Internment of Terrorism Suspects and the Australian Constitution

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There have been recent suggestions that those suspected of terrorism ought to be detained. Internment of those not proven to have committed wrongdoing is not new. It occurred in the United States in respect of Japanese-Americans during World War II. This is notorious. It is argued Chapter III of the Australian Constitution should preclude members of the executive from ordering the internment of an individual suspected of engagement in terrorist activity.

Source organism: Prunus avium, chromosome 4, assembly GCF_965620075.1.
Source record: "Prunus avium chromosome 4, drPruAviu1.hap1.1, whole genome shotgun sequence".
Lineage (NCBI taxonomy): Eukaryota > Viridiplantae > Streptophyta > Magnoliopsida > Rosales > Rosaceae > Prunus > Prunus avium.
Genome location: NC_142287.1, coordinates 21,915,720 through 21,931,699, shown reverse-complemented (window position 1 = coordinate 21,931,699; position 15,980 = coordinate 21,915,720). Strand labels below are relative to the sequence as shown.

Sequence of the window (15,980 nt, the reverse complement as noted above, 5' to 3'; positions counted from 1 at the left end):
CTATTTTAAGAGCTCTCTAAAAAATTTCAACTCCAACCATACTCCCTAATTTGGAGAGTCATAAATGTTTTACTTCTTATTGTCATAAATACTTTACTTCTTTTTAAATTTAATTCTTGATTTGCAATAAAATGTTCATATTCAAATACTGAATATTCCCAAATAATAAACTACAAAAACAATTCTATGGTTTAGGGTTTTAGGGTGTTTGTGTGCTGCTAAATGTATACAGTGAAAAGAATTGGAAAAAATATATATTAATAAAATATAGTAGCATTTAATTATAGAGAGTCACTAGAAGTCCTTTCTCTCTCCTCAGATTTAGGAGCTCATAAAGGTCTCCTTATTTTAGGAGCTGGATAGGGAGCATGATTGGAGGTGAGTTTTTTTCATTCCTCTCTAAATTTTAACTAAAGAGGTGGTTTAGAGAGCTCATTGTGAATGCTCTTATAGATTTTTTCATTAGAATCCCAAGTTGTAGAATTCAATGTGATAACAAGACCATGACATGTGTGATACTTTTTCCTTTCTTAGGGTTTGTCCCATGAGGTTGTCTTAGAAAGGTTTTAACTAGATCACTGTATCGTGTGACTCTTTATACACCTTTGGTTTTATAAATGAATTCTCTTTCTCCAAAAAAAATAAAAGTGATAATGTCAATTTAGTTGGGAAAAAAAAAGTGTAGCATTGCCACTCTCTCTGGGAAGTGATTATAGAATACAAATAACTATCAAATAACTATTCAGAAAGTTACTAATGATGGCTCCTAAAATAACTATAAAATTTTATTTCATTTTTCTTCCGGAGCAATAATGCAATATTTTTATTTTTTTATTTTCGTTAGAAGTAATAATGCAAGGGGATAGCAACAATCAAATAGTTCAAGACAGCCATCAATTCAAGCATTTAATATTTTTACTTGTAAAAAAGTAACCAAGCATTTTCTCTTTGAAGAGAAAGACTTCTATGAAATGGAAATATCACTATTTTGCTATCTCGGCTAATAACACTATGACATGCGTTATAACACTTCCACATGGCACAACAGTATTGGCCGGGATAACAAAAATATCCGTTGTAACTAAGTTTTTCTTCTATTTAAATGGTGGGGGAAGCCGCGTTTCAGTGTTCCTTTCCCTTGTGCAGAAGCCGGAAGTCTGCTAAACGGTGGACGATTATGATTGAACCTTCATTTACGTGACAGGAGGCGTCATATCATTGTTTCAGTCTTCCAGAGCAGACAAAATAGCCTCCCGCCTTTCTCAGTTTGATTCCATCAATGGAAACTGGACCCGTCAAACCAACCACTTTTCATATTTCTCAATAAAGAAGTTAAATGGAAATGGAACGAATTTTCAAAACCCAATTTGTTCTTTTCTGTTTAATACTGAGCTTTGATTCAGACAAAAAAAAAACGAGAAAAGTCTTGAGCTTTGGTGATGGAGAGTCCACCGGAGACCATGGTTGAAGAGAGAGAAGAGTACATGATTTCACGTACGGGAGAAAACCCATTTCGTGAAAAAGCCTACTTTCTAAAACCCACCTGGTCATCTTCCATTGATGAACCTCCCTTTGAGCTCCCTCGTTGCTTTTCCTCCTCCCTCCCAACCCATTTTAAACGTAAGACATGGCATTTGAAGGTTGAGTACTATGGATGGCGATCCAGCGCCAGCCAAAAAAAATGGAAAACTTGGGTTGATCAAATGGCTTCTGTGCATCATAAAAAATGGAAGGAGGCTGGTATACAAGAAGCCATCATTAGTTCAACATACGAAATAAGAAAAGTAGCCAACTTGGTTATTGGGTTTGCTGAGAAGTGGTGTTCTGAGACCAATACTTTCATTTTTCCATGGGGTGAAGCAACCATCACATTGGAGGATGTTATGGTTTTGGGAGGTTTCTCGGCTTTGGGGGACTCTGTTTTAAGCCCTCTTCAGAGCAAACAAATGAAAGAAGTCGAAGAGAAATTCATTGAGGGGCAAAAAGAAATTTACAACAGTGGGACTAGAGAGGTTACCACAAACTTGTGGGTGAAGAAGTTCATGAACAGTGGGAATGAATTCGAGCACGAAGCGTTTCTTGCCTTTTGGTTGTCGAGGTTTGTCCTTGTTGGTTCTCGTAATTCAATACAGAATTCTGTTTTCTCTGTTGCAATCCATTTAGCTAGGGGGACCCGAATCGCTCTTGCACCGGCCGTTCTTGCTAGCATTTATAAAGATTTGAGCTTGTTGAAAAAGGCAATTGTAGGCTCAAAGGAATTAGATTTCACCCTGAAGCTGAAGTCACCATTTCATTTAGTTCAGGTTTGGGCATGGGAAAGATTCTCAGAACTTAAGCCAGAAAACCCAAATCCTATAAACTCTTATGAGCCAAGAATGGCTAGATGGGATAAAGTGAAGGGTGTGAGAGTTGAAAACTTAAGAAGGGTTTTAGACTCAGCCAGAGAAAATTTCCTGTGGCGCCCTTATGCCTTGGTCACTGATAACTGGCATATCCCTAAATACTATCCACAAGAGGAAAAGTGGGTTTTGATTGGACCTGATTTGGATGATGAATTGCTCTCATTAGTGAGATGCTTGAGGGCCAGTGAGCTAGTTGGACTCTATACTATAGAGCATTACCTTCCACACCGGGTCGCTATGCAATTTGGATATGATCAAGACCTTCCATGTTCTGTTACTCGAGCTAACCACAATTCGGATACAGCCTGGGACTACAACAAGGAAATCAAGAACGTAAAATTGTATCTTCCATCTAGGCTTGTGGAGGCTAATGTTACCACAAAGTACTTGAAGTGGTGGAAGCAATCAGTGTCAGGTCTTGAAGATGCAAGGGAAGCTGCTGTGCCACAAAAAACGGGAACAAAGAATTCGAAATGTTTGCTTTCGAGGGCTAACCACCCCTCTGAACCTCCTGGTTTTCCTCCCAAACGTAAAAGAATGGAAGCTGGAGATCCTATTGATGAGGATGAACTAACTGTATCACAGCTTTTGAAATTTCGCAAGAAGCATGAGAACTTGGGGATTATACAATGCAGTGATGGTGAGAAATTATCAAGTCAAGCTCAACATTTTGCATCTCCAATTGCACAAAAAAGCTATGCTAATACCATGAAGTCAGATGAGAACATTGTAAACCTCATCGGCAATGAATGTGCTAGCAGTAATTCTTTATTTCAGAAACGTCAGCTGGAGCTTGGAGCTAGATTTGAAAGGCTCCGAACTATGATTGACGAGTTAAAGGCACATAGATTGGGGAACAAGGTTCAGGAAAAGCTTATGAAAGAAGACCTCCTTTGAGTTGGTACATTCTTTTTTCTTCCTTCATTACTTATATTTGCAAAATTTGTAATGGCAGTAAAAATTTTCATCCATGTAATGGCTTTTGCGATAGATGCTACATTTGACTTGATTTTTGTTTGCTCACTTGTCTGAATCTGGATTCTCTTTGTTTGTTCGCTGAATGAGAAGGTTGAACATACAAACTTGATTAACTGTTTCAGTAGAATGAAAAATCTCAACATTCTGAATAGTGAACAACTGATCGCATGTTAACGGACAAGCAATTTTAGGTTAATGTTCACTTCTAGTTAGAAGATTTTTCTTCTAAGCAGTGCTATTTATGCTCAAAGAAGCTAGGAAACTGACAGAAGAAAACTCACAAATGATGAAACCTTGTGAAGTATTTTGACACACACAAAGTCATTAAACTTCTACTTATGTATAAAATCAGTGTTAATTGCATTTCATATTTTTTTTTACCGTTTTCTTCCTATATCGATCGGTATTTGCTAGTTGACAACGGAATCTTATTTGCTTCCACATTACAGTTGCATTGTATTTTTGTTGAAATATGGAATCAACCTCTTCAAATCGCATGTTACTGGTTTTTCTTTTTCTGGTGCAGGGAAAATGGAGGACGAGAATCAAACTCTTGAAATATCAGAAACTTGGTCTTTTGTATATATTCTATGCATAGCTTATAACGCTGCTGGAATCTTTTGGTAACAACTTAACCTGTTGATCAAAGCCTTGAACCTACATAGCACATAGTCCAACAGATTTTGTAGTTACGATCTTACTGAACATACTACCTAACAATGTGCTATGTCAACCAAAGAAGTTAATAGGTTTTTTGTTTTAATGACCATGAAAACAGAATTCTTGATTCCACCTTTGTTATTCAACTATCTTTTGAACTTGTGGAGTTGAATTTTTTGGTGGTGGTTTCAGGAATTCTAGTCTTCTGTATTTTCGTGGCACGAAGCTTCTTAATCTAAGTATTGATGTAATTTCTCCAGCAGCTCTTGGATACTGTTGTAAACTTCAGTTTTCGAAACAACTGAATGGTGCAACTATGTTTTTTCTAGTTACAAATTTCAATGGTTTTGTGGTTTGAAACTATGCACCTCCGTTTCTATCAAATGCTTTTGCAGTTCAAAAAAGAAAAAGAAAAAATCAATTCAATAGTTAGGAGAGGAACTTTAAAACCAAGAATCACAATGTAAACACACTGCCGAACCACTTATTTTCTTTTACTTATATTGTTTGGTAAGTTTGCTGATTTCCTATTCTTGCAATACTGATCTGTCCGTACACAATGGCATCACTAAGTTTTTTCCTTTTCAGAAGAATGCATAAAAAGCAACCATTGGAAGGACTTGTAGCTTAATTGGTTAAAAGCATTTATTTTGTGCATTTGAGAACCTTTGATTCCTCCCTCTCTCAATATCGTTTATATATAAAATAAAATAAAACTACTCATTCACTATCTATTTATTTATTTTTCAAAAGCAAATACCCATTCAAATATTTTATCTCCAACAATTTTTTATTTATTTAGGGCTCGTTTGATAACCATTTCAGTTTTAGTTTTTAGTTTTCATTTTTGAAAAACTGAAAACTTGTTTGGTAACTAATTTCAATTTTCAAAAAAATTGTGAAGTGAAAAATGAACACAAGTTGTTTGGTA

Original languageEnglish
Pages (from-to)300-320
Number of pages21
JournalAustralian Law Journal
Issue number4
Publication statusPublished - 2019
Externally publishedYes


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